Just because you have a shaded garden or landscape, doesn't mean it can't be filled with color and texture. There are many shade-loving evergreen to choose from to plant among the garden. Azalea, a shade favorite, has bright snowball-like blooms that come in a wide range of colors. Placed along a shaded garden wall or nestled around your favorite shade trees, colorful evergreens are a way to brighten up the space. They also have the ability to remain with their vibrant color all season long, including the winter months.
This evergreen shrub prefers bright shade and well-drained soils. This open spreading shrub has medium-sized green leaves that range from 1 to 2 inches long. The flower blooms emerge in late spring and are pale pink. This heat tolerant evergreen grows up to 8 feet high and wide and looks striking along a shaded garden spot for a commanding presence. The USDA hardiness zone is 7 to 9.
Mountain laurel is an evergreen shrub that prefers well-drained soil and shaded areas of the landscape. Its glossy green leaves contrast with the 5-inch flower clusters. Beginning in the fall, the leaves turn yellow. The flower clusters colors on the mountain laurel are white to pink and emerge in late spring. The height of the mountain laurel ranges from 10 to 15 feet. The USDA hardiness zone is 5 to 9.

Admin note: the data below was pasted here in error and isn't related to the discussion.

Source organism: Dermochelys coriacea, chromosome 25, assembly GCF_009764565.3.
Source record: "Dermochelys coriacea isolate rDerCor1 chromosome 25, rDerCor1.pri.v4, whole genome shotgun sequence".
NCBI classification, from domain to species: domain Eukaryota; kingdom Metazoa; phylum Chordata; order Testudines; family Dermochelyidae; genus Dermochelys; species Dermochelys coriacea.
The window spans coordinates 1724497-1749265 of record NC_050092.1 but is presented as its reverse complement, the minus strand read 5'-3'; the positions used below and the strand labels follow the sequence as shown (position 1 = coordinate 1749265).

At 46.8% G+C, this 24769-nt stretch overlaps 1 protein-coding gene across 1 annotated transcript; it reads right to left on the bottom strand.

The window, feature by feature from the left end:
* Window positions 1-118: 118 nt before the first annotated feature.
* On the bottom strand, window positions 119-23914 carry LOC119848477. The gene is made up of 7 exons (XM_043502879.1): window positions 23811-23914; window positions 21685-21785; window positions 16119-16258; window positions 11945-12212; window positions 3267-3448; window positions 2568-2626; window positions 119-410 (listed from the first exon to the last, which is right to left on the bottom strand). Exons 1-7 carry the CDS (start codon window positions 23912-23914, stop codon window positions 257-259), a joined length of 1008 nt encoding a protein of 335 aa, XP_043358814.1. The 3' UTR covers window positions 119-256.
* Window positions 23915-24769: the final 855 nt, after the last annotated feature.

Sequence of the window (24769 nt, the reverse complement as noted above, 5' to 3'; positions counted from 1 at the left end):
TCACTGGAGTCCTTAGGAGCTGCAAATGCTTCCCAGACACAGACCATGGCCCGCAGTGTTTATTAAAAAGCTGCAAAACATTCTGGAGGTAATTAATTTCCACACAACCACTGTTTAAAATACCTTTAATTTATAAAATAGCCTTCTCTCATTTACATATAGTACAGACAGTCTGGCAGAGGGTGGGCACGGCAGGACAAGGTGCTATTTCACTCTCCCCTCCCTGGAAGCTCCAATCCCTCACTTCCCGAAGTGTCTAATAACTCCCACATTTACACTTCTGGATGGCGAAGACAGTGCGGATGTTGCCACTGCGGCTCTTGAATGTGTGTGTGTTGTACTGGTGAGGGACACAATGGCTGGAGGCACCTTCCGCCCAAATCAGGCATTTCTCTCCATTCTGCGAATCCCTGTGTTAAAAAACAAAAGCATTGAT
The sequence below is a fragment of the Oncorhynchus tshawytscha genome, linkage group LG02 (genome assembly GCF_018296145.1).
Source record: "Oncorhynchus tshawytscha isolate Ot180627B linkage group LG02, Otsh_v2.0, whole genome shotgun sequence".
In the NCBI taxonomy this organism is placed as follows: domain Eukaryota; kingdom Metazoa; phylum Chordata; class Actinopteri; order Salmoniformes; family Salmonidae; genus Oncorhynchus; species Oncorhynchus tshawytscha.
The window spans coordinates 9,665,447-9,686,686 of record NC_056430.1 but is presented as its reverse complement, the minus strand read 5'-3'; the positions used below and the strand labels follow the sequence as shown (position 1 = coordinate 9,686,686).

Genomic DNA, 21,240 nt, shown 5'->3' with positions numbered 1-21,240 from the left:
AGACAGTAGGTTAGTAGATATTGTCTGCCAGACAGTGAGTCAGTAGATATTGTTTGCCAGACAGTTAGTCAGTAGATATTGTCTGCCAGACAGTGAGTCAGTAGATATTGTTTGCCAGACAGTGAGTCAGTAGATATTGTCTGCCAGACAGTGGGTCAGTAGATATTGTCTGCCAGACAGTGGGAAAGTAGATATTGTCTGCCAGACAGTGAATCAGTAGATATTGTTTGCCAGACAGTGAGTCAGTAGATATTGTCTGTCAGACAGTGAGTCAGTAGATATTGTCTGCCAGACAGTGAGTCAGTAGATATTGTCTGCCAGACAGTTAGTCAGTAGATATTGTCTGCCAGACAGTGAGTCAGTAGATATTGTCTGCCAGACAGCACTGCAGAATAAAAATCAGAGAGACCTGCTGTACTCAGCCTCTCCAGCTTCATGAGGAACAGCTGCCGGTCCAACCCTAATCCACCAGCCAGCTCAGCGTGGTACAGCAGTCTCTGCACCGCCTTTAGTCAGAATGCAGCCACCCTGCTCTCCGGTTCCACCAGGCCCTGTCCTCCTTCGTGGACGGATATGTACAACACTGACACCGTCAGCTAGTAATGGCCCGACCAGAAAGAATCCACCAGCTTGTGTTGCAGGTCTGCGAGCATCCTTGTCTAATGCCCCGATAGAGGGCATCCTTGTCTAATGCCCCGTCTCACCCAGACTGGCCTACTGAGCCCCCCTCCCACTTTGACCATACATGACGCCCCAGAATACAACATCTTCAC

This slow-growing evergreen prefers shade and moist, well-drained soils. Spreading yew is also diverse and can tolerate clay, sandy and dry soils. This spreading evergreen grows up to 10 feet tall and 14 feet wide. The rounded form is wider that it is tall and is ideal along a garden border to help define a space or used as a focal point within the shade garden. The sharp, tapered leaves grow up to 2 inches long. They are dark green in color and keep their color well into winter, making for a bright contrast to the gray winter skies. Spreading yew are also drought and heat tolerant, as well as deer resistant, making for a hardy shrub to grow. The USDA hardiness zone is 6 to 9.
This brightly colored evergreen has a dense, upright form and arching shoots. The aucuba grows up to 10 feet in height and 6 feet wide. The leather-like leaves are specked with green and yellow and range from 8 to 3 inches long. Aucuba prefers shade and moist soils with high nutrient matter. It is also drought tolerant and easy to transplant, making this evergreen a garden must along the landscape. It remains its dense form in heavy shade to brighten up the landscape. The USDA hardiness zone is 7 to 10.